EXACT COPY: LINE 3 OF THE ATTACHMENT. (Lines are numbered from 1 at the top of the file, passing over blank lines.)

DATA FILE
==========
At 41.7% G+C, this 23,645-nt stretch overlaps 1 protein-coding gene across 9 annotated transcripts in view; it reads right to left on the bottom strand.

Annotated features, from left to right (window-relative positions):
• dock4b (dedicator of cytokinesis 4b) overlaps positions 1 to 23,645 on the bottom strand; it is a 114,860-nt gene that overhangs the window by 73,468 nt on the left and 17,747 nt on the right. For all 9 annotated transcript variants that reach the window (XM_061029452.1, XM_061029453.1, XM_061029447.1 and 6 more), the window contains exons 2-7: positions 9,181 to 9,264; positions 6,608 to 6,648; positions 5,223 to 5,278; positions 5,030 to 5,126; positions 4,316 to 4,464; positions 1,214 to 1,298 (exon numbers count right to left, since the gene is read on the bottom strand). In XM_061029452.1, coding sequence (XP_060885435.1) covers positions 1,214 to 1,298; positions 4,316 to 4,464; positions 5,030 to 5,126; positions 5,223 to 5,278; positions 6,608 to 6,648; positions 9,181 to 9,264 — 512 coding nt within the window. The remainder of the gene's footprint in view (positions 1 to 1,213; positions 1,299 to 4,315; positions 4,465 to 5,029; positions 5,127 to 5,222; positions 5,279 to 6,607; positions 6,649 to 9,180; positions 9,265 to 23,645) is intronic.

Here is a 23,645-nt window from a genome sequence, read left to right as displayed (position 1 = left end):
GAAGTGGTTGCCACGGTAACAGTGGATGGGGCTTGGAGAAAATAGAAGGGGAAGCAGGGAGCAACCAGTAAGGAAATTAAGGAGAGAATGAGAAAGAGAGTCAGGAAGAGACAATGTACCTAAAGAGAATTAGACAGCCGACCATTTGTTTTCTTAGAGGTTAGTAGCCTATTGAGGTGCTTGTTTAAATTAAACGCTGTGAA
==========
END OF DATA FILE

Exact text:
• dock4b (dedicator of cytokinesis 4b) overlaps positions 1 to 23,645 on the bottom strand; it is a 114,860-nt gene that overhangs the window by 73,468 nt on the left and 17,747 nt on the right. For all 9 annotated transcript variants that reach the window (XM_061029452.1, XM_061029453.1, XM_061029447.1 and 6 more), the window contains exons 2-7: positions 9,181 to 9,264; positions 6,608 to 6,648; positions 5,223 to 5,278; positions 5,030 to 5,126; positions 4,316 to 4,464; positions 1,214 to 1,298 (exon numbers count right to left, since the gene is read on the bottom strand). In XM_061029452.1, coding sequence (XP_060885435.1) covers positions 1,214 to 1,298; positions 4,316 to 4,464; positions 5,030 to 5,126; positions 5,223 to 5,278; positions 6,608 to 6,648; positions 9,181 to 9,264 — 512 coding nt within the window. The remainder of the gene's footprint in view (positions 1 to 1,213; positions 1,299 to 4,315; positions 4,465 to 5,029; positions 5,127 to 5,222; positions 5,279 to 6,607; positions 6,649 to 9,180; positions 9,265 to 23,645) is intronic.